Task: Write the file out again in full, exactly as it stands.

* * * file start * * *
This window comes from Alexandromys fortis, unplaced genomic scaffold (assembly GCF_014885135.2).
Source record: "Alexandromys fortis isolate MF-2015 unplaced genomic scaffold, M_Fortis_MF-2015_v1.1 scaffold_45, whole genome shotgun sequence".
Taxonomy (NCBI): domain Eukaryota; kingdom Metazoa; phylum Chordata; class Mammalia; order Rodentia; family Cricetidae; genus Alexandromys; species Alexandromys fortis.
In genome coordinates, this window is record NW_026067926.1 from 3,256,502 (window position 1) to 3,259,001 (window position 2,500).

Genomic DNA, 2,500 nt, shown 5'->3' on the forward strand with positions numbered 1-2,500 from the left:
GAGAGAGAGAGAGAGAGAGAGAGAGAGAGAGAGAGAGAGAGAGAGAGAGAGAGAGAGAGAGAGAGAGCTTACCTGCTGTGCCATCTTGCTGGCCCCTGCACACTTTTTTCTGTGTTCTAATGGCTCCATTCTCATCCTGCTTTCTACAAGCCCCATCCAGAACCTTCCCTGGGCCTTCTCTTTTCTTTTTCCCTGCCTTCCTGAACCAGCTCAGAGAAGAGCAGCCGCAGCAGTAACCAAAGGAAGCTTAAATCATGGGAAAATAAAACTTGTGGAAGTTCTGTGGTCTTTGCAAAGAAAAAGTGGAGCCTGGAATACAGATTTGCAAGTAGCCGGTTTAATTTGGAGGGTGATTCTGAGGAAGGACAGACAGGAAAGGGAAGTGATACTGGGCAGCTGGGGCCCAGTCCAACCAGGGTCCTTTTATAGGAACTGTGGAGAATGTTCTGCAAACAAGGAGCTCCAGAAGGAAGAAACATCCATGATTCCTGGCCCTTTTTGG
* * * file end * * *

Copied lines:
This window comes from Alexandromys fortis, unplaced genomic scaffold (assembly GCF_014885135.2).
Source record: "Alexandromys fortis isolate MF-2015 unplaced genomic scaffold, M_Fortis_MF-2015_v1.1 scaffold_45, whole genome shotgun sequence".
Taxonomy (NCBI): domain Eukaryota; kingdom Metazoa; phylum Chordata; class Mammalia; order Rodentia; family Cricetidae; genus Alexandromys; species Alexandromys fortis.
In genome coordinates, this window is record NW_026067926.1 from 3,256,502 (window position 1) to 3,259,001 (window position 2,500).

Genomic DNA, 2,500 nt, shown 5'->3' on the forward strand with positions numbered 1-2,500 from the left:
GAGAGAGAGAGAGAGAGAGAGAGAGAGAGAGAGAGAGAGAGAGAGAGAGAGAGAGAGAGAGAGAGAGCTTACCTGCTGTGCCATCTTGCTGGCCCCTGCACACTTTTTTCTGTGTTCTAATGGCTCCATTCTCATCCTGCTTTCTACAAGCCCCATCCAGAACCTTCCCTGGGCCTTCTCTTTTCTTTTTCCCTGCCTTCCTGAACCAGCTCAGAGAAGAGCAGCCGCAGCAGTAACCAAAGGAAGCTTAAATCATGGGAAAATAAAACTTGTGGAAGTTCTGTGGTCTTTGCAAAGAAAAAGTGGAGCCTGGAATACAGATTTGCAAGTAGCCGGTTTAATTTGGAGGGTGATTCTGAGGAAGGACAGACAGGAAAGGGAAGTGATACTGGGCAGCTGGGGCCCAGTCCAACCAGGGTCCTTTTATAGGAACTGTGGAGAATGTTCTGCAAACAAGGAGCTCCAGAAGGAAGAAACATCCATGATTCCTGGCCCTTTTTGG